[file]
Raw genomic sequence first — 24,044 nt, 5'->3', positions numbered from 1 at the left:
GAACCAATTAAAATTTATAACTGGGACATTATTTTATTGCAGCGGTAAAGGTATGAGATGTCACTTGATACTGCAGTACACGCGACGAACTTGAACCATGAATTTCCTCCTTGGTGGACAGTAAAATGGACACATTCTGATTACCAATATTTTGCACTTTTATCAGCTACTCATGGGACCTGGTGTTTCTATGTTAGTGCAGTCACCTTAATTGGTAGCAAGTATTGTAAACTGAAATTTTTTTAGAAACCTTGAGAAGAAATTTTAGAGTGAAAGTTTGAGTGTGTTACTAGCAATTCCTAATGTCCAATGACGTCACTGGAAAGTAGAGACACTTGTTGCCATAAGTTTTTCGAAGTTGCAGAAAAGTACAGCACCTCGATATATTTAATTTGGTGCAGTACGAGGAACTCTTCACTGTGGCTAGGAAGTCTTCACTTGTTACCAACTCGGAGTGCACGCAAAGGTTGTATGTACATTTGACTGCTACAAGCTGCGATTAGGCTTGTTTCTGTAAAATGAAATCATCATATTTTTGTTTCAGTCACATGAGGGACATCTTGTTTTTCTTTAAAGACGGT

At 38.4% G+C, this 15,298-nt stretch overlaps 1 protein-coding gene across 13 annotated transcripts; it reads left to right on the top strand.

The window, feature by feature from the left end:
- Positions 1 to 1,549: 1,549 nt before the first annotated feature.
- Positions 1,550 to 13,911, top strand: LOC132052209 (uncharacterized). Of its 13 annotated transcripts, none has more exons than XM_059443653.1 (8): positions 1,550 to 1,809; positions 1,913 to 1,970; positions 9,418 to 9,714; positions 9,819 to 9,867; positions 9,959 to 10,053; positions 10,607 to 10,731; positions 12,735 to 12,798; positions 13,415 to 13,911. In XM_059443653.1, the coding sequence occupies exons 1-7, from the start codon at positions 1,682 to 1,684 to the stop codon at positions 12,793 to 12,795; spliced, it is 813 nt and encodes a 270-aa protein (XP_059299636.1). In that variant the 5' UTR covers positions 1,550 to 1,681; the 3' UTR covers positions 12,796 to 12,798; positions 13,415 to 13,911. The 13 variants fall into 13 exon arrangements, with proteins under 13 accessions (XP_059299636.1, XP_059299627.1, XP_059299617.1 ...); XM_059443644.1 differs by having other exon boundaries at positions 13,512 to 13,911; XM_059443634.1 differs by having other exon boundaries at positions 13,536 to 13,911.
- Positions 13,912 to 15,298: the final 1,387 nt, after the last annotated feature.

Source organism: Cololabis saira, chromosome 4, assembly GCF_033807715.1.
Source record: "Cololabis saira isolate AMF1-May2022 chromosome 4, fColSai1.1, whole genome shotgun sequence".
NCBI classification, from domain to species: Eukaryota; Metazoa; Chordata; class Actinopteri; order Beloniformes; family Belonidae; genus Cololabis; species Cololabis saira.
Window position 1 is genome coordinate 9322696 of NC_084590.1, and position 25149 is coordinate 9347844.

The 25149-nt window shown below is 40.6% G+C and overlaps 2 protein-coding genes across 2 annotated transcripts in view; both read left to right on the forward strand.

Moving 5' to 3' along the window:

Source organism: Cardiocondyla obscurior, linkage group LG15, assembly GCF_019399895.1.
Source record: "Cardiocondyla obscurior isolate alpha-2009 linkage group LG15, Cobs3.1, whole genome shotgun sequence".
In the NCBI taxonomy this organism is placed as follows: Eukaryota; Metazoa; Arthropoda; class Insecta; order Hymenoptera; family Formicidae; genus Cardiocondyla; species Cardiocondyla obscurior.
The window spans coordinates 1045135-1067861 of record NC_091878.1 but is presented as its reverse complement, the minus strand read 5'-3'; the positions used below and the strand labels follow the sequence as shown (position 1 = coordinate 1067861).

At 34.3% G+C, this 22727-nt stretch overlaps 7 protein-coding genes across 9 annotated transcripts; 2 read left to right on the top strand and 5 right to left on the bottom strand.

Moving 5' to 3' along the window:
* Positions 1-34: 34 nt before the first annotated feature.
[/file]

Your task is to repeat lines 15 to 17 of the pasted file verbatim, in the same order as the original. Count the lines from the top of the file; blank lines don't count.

Source record: "Cardiocondyla obscurior isolate alpha-2009 linkage group LG15, Cobs3.1, whole genome shotgun sequence".
In the NCBI taxonomy this organism is placed as follows: Eukaryota; Metazoa; Arthropoda; class Insecta; order Hymenoptera; family Formicidae; genus Cardiocondyla; species Cardiocondyla obscurior.
The window spans coordinates 1045135-1067861 of record NC_091878.1 but is presented as its reverse complement, the minus strand read 5'-3'; the positions used below and the strand labels follow the sequence as shown (position 1 = coordinate 1067861).